Brooklyn is a beautifully crafted, deeply moving motion picture - a more personal story than is typically told in movies that transplant Europeans into the fertile soil of early 20th century America. Brooklyn explores the pain of leaving loved ones and familiar things behind and the joy and empowerment that can come from building a new life. Although not without moments of sadness and tragedy, Brooklyn is sublimely uplifting and life affirming.
Saoirse Ronan's performance as the lead character, Eilis Lacey, has rightly generated Oscar buzz. A nuanced portrayal like this - low-key, unforced, and emotionally exact - is guaranteed to get an actor noticed. Ronan's representation of Eilis' homesickness is heartbreaking. There's a believable wonder and confusion in the uncertainty with which she approaches first love. We see her develop from a homeless girl navigating the confusing channels of a new country to a confident woman with a bright life ahead. Ronan is ably supported by several recognizable names in small roles: Julie Walters as the openly comedic landlady Mrs. Kehoe, Jim Broadbent as the helpful priest Father Flood, and Domhall Gleeson as Jim Farrell, a potential love interest.
The film opens in 1952 Ireland with Eilis getting ready to embark on a boat trip to New York. At the behest of her older sister, Rose (Fiona Glascott), an Irish- American priest, Father Flood, has secured a job and lodging for Eilis. Scared and miserable, she leaves behind Rose and her mother, Mary (Jane Brennan), for Brooklyn. The Atlantic crossing is difficult, but the seasickness is nothing compared to the separation anxiety she experiences after her arrival. Eventually, however, the homesickness fades and Eilis is able to start her new life. Key to this is a romance with a young Italian man, Tony (Emory Cohen), who brings a smile to Eilis' face when they're together and never becomes pushy or demanding. Just when she has become comfortable calling Brooklyn "home," however, events conspire to recall her to the town of her birth.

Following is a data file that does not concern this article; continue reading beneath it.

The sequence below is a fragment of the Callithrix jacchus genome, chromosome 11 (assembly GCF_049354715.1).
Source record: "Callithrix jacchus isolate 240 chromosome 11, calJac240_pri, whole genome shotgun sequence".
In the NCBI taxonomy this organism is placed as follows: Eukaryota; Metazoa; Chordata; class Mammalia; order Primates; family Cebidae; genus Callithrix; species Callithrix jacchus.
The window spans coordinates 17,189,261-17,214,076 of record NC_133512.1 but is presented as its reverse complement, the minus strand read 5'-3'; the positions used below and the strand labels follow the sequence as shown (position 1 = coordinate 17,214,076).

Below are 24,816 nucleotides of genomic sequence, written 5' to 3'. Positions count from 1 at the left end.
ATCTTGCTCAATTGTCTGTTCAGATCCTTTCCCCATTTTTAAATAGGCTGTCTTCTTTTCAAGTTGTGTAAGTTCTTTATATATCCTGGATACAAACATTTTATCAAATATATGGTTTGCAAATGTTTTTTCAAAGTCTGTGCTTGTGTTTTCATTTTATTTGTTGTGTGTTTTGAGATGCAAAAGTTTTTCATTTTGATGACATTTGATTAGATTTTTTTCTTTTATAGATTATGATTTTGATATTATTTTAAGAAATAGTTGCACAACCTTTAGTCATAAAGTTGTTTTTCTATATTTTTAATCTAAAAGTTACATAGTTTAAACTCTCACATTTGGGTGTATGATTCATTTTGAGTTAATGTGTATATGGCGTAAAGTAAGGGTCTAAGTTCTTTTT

Brooklyn touches on numerous universal themes. Many coming-of-age stories, whether they involve immigration or not, focus on the transition from childhood dependency to adult independence. They're about the development of a unique identity and the conflicting emotions that come with it - the sadness associated with the weakening of family ties and the excitement that results from forging ahead into the future. Because immigration involves a physical gulf in addition to an emotional one, these things are emphasized in Brooklyn.
The film is divided into three distinct acts and director John Crowley alters his visual approach subtly with each. The first, which occurs in Ireland prior to Eilis' emigration, has a darker, more sober look and tone. The second, in Brooklyn, has richer colors and contains elements of nostalgia (although it doesn't romanticize the New York setting the way a director like Woody Allen is known to do). The third, once again in Ireland, revisits many of the same places as the first but with brighter lighting and no evidence of the color desaturation from earlier in the movie.
Brooklyn hits just about all the right notes, although this shouldn't be surprising considering some of screenwriter Nick Hornby's previous projects: High Fidelity (he wrote the novel), About a Boy (also the novel), and An Education (the screenplay). Hornby's adaptation of Colm Toibin's book shows a deft touch when it comes to maintaining the essence of the source. Due in no small part to Ronan's performance, the movie allows viewers to see the world through the protagonist's eyes. Eilis is no one-dimensional avatar traversing a path through a clichéd narrative. Instead, this is an emotionally precise journey with a character we come to understand and care about. That's an increasingly rare commodity in the motion picture industry and deserves to be singled out when, as in Brooklyn, it can be found.
© 2015 James Berardinelli